Campus Units

Veterinary Microbiology and Preventive Medicine

Document Type

Article

Publication Version

Published Version

Publication Date

2-2012

Journal or Book Title

Science

Volume

335

Issue

6069

First Page

660

Last Page

661

DOI

10.1126/science.1217994

Abstract

We are in the midst of a revolutionary period in the life sciences. Technological capabilities have dramatically expanded, we have a much improved understanding of the complex biology of selected microorganisms, and we have a much improved ability to manipulate microbial genomes. With this has come unprecedented potential for better control of infectious diseases and significant societal benefit. However, there is also a growing risk that the same science will be deliberately misused and that the consequences could be catastrophic. Efforts to describe or define life-sciences research of particular concern have focused on the possibility that knowledge or products derived from such research, or new technologies, could be directly misapplied with a sufficiently broad scope to affect national or global security. Research that might greatly enhance the harm caused by microbial pathogens has been of special concern (13). Until now, these efforts have suffered from a lack of specificity and a paucity of concrete examples of “dual use research of concern” (3). Dual use is defined as research that could be used for good or bad purposes. We are now confronted by a potent, real-world example.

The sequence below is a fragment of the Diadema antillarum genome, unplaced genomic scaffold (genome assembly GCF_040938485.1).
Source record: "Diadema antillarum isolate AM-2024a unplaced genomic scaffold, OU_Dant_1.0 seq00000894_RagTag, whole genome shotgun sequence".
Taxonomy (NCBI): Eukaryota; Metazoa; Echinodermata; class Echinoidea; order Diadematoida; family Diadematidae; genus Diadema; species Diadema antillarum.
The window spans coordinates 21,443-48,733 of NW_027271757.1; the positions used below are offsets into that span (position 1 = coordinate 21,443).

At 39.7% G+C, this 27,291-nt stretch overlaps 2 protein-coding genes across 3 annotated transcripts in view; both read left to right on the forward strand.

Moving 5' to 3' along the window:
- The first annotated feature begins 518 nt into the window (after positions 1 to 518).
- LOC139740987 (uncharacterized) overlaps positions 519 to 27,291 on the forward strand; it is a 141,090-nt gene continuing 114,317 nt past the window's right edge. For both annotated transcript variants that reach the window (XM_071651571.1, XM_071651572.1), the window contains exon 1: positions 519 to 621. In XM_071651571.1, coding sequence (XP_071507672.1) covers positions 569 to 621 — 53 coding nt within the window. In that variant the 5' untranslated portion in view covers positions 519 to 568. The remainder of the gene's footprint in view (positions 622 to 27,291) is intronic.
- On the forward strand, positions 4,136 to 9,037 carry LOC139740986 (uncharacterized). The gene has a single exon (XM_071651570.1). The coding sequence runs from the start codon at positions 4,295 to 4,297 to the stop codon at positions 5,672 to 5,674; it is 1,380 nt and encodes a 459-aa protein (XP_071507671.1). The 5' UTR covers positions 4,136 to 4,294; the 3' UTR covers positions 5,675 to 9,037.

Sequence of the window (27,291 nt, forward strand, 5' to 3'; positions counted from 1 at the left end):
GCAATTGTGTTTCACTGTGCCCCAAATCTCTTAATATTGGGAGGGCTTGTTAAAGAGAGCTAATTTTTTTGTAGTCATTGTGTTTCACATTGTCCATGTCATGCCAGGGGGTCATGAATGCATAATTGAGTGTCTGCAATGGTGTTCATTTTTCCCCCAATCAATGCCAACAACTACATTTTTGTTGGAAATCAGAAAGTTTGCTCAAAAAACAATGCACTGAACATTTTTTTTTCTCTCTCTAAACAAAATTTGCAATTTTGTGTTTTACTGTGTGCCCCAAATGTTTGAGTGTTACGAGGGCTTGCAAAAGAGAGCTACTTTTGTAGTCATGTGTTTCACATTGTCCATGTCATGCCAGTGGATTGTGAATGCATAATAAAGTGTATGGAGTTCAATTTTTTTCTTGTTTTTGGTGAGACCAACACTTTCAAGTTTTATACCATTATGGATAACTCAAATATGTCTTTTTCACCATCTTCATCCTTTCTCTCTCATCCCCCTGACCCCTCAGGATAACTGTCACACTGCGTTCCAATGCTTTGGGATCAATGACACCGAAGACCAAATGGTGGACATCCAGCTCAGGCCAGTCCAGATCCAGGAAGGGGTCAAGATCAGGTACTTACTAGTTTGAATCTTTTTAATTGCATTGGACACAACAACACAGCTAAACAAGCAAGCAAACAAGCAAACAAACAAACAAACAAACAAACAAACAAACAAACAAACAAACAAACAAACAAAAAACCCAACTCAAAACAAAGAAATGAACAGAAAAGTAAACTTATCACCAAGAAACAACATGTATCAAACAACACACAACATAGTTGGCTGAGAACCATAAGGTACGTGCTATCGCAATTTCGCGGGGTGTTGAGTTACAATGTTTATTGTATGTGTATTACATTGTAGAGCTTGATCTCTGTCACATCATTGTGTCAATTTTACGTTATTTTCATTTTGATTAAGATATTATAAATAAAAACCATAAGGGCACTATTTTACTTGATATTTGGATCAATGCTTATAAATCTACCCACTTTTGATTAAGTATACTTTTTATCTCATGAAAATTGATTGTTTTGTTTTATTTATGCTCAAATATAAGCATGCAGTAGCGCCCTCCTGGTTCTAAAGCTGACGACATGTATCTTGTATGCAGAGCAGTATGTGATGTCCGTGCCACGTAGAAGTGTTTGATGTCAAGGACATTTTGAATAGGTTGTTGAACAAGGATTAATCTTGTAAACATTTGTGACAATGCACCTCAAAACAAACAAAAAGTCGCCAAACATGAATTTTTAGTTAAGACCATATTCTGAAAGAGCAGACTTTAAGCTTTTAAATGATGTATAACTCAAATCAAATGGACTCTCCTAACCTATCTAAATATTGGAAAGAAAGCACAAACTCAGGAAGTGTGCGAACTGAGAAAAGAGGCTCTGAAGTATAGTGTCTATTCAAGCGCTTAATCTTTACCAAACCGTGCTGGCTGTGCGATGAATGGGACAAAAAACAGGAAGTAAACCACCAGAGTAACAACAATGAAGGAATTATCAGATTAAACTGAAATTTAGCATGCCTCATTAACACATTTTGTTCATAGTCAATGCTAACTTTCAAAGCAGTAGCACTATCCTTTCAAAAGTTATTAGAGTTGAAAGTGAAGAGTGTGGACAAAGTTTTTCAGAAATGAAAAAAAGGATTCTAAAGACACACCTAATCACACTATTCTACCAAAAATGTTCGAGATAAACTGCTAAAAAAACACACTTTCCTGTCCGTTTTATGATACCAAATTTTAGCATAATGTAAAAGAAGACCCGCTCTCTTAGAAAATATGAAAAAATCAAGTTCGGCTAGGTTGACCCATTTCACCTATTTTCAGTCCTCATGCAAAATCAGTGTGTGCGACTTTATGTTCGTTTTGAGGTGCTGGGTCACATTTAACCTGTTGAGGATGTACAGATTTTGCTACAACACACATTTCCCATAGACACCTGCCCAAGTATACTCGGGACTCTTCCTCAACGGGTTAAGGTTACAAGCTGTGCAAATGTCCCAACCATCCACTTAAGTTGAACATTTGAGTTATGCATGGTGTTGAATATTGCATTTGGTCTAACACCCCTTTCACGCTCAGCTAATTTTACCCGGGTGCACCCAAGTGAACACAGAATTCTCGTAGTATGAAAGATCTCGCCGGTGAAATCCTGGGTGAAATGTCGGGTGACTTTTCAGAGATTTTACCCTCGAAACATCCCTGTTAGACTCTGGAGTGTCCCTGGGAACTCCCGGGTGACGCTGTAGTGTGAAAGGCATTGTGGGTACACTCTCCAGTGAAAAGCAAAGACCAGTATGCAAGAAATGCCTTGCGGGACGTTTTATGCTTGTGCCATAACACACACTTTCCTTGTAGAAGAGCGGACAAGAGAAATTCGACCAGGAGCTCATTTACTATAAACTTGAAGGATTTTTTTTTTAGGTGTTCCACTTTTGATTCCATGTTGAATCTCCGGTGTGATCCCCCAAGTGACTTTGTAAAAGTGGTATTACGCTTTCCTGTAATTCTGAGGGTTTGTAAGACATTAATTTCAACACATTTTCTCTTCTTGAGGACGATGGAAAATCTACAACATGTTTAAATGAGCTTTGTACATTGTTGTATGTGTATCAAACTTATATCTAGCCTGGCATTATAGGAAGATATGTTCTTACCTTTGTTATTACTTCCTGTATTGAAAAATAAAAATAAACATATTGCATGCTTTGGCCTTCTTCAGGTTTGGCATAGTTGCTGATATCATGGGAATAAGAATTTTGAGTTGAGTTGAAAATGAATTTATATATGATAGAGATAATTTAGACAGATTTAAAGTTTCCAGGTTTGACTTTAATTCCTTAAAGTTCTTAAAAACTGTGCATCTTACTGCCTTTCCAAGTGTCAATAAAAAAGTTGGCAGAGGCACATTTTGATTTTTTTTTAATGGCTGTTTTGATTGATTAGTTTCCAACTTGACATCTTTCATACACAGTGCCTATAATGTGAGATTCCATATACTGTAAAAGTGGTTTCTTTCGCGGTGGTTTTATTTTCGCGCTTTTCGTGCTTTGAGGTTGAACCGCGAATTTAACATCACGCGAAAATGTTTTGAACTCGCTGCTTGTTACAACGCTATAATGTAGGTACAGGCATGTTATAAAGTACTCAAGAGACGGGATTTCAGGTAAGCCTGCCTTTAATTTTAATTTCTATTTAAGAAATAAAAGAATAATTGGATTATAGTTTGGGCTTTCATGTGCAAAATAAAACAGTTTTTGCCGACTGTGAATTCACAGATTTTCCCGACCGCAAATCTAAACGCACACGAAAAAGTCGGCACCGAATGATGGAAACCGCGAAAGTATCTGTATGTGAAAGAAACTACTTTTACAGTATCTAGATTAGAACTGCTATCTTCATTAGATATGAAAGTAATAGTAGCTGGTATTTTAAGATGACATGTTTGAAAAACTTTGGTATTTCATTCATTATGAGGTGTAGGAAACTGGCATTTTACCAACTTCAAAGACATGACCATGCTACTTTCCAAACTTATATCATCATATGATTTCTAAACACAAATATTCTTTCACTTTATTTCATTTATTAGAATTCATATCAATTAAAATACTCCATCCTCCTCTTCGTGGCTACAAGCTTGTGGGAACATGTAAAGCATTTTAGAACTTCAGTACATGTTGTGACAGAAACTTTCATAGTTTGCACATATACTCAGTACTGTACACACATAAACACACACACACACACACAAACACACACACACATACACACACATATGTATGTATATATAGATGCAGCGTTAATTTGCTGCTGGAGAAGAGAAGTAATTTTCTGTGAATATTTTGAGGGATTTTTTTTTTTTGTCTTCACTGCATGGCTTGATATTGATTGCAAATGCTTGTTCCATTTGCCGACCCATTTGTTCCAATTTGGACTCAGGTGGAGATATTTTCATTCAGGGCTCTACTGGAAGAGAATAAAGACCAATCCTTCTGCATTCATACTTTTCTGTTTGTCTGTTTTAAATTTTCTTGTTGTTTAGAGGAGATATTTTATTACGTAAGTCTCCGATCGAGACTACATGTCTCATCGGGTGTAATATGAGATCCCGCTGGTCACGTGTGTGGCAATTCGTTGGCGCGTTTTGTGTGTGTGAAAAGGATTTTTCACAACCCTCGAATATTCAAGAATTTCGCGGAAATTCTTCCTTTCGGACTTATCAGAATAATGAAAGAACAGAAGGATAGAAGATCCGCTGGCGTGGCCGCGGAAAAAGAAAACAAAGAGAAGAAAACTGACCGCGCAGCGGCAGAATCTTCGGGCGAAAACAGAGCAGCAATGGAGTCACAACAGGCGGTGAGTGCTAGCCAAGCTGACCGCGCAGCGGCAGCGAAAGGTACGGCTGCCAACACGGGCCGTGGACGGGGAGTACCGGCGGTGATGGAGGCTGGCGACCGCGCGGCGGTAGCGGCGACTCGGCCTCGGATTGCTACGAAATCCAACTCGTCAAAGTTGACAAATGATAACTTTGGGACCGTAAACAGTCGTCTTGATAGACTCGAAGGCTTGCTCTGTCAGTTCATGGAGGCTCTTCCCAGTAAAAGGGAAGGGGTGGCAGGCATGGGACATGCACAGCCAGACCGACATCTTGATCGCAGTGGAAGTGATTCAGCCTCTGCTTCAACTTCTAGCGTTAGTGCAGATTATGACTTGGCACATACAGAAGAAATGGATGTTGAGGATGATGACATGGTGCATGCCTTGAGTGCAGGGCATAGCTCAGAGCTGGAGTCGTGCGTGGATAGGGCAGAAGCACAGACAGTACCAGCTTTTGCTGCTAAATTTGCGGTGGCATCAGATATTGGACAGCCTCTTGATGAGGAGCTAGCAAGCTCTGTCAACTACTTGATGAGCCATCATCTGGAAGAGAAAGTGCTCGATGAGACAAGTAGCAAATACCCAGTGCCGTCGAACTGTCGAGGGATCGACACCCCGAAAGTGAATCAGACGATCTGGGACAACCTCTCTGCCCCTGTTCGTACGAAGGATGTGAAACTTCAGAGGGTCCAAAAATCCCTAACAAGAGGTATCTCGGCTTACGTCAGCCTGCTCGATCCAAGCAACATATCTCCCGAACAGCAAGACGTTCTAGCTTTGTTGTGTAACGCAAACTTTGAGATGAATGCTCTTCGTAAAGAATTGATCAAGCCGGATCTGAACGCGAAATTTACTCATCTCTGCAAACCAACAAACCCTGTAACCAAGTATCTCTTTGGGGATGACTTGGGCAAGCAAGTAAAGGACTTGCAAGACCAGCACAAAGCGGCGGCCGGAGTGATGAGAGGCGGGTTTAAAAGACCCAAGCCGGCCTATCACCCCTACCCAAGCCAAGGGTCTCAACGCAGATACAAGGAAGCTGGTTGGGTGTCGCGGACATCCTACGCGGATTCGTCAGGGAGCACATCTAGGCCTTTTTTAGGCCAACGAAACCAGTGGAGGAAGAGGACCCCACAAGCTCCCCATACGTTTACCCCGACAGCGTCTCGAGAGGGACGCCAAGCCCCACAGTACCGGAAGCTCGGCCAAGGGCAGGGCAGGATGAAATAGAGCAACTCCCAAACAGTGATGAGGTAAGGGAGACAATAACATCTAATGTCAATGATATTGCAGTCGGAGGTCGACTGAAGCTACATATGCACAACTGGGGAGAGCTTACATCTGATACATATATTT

Comments

This article is from Science 335 (2012): 660, doi:10.1126/science.1217994.

Rights

Works produced by the U.S. Government are not copyrighted within the U.S. The content of this document is not copyrighted.

Language

en

File Format

application/pdf